To the end that manipulating knob 89, shaft 83 and cam 82 may be locked in a desired position, the proximate end wall of upper housing 54 is provided with a suitable opening (not shown), an external screw 93 and an internal weld nut M- tapped to accommodate the inner end of the screw. Nearby, a stud 95 is welded to the outside face of the end wall. Engaging the threaded exterior of screw 93 is a sleeve-like element 96 including a knurled manipulating head 97 and a circular flange 98. By rotating sleeve 96 in the proper direction, flange 98 may be caused to clamp the edge portion of disk 96 between stud 95 and the flange 98 on sleeve 96. By rotating it in the opposite direction, disk 90 may be freed, permitting adjustment of cam 82 by manipulation of knob 89. Thus the amount of light permitted to impinge on detector assembly 63 may be accurately controlled from the exterior of the housing in the interests of optimum operation of the device as a whole.

In the preferred embodiment of the invention, which is shown in the accompanying drawings, elongated light sources and detector elements are used and collimating and condensing lenses are eliminated in favor of simple windows of transparent plastic or glass. These need not be colorless but may be colored, if desired, in order that they may act as filters, particularly with transparent webs. With the elimination of the expensive collimating and condensing lenses used in the past, which are bulky at best, it has become feasible to house all parts of sensor assemblies such as those hereinabove described in small housings that do not take unduly of the space available in the primary installation. Notwithstanding their small size, such housings permit of their use in applications wherein much greater changes in web width can be accepted without adjustment of the position of the sensor assembly or assemblies.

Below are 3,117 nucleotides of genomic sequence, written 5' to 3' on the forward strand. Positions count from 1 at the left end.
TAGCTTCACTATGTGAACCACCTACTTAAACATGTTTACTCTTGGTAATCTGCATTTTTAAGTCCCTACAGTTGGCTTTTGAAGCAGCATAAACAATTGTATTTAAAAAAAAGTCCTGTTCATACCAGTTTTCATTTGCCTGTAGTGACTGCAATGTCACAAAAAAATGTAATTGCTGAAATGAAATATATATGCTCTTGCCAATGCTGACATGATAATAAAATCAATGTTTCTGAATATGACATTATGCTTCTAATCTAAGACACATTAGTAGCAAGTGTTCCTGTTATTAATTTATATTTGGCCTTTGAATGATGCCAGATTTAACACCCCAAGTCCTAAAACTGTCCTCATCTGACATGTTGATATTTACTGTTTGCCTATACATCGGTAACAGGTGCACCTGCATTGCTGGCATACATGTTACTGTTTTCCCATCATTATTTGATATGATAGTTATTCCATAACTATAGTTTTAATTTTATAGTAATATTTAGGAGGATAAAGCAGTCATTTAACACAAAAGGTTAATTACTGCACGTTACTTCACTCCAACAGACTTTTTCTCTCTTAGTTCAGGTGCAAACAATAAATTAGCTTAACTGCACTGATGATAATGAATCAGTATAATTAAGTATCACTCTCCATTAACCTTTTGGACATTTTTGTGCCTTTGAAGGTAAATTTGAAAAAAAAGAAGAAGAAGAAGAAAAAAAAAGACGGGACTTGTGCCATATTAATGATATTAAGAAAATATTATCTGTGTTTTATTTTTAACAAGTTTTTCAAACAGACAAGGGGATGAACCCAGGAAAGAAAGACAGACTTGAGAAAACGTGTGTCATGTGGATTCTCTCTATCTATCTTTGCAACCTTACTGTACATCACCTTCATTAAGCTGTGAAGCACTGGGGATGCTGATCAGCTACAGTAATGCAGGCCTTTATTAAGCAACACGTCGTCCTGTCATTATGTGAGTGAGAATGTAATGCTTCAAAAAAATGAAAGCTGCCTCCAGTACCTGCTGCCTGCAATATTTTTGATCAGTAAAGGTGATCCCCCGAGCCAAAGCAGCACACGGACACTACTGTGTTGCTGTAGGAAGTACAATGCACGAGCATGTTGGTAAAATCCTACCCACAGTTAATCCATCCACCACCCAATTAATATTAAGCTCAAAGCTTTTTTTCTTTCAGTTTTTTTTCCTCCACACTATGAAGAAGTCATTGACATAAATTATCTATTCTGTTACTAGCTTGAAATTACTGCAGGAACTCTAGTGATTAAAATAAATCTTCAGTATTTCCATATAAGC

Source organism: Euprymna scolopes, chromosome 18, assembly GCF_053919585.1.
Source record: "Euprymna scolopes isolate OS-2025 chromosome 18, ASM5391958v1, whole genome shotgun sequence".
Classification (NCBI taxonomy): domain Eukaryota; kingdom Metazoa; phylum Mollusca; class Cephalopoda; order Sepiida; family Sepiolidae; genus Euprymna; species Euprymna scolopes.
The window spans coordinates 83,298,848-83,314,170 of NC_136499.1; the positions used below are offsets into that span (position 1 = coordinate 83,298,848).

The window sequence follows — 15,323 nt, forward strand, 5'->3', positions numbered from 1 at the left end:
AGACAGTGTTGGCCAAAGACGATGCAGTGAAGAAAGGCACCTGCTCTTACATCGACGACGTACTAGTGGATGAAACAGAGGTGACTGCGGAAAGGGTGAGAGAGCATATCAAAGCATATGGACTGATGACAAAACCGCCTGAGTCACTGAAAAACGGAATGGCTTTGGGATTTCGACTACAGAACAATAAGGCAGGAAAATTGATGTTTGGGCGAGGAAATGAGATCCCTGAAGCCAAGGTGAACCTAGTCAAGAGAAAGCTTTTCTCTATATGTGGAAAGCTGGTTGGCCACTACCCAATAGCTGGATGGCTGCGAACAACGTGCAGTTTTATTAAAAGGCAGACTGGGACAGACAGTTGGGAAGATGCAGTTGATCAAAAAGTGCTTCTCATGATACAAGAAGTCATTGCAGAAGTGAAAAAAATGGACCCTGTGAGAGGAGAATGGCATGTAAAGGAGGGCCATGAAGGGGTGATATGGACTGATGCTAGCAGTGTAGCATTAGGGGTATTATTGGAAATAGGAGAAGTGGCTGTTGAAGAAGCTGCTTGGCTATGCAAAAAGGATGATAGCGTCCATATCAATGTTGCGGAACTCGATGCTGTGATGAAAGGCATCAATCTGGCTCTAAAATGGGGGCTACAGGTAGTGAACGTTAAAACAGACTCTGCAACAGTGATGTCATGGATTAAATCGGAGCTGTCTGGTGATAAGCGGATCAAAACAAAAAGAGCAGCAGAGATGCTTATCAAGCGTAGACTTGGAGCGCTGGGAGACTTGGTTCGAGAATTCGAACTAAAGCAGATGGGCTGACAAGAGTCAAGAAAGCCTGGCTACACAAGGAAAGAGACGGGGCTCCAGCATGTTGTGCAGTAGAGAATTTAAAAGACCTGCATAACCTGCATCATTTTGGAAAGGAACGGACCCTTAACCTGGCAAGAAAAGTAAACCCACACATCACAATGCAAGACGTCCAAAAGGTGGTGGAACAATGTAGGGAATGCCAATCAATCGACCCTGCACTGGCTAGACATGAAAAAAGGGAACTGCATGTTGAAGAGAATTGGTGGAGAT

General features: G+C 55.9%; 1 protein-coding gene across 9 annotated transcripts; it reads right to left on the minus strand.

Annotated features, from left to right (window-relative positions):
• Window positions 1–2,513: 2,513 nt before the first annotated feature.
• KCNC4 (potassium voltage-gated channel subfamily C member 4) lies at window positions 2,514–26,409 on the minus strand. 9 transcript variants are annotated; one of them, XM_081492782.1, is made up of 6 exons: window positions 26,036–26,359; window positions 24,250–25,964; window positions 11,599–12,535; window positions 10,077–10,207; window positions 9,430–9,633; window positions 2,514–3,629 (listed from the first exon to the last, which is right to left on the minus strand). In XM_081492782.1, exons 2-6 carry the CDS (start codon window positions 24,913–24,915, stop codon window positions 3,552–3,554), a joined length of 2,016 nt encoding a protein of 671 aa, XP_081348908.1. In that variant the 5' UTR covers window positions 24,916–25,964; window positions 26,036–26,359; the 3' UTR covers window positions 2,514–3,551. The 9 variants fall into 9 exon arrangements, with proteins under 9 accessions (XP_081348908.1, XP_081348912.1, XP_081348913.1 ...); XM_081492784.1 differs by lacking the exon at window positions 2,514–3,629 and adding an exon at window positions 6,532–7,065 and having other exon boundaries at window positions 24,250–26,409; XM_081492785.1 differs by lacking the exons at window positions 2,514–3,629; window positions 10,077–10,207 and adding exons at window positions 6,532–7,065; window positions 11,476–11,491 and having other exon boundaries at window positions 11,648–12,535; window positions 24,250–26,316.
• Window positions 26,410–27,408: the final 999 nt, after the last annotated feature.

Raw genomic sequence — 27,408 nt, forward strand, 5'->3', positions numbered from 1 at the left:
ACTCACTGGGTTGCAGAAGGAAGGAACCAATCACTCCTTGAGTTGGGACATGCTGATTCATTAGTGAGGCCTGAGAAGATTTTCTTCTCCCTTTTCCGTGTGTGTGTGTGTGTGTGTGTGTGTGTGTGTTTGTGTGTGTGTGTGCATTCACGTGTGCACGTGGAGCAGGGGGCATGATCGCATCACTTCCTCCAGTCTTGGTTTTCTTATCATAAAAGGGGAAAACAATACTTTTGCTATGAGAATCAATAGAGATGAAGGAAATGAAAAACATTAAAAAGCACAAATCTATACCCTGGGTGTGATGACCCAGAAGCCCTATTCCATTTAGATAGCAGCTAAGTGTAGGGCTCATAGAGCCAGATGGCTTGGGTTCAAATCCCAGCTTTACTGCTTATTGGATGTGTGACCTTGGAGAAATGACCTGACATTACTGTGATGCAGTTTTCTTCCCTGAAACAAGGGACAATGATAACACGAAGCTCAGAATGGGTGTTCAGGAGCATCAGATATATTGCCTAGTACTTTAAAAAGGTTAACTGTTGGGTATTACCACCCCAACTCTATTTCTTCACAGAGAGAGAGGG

With two sensor assemblies located as shown in FIG- URES 1 and 2, it is possible to center web W regardless of whether the portion of the web passing through the Web-positioning device at any given time is wider or narrower than the portion that preceded it. So long as the web is centered, no signals will emanate from electrical bridge 24 and there will be no call for a change in the position of piston 9 in the power cylinder 10. If, however, the portion of the web reaching the web-positioning device is off center on either side, the unbalance will be detected, as a result whereof bridge 24 will cause piston 9 to move in a direction such as to bring about prompt centering of the web. If only a single sensor is used, the system may be employed for edge positioning; that is to say, for bringing about alignment of the edge of the web with the edges of those portions of the web that have already passed through the device.

It is evident that numerous changes in what is described in the foregoing specification may be made by those skilled in the art. In lieu of fluorescent electrical tube 47 it is possible to use elongated light sources of other types, including a variety of radiant, gaseous and filament sources. If of adequate intensity, an elongated light source projects light rays uniformly on detector assembly 63 with only the web, which is opaque, and an adjustable shutter intervening to a degree sufiicient to reduce the incidence of the rays on the photoconductive element. Within the purview of the invention other changes can be expected to suggest themselves to those skilled in the art.

It is intended that the patent shall cover, by summarization in appended claims, all features of patentable novelty residing in the invention.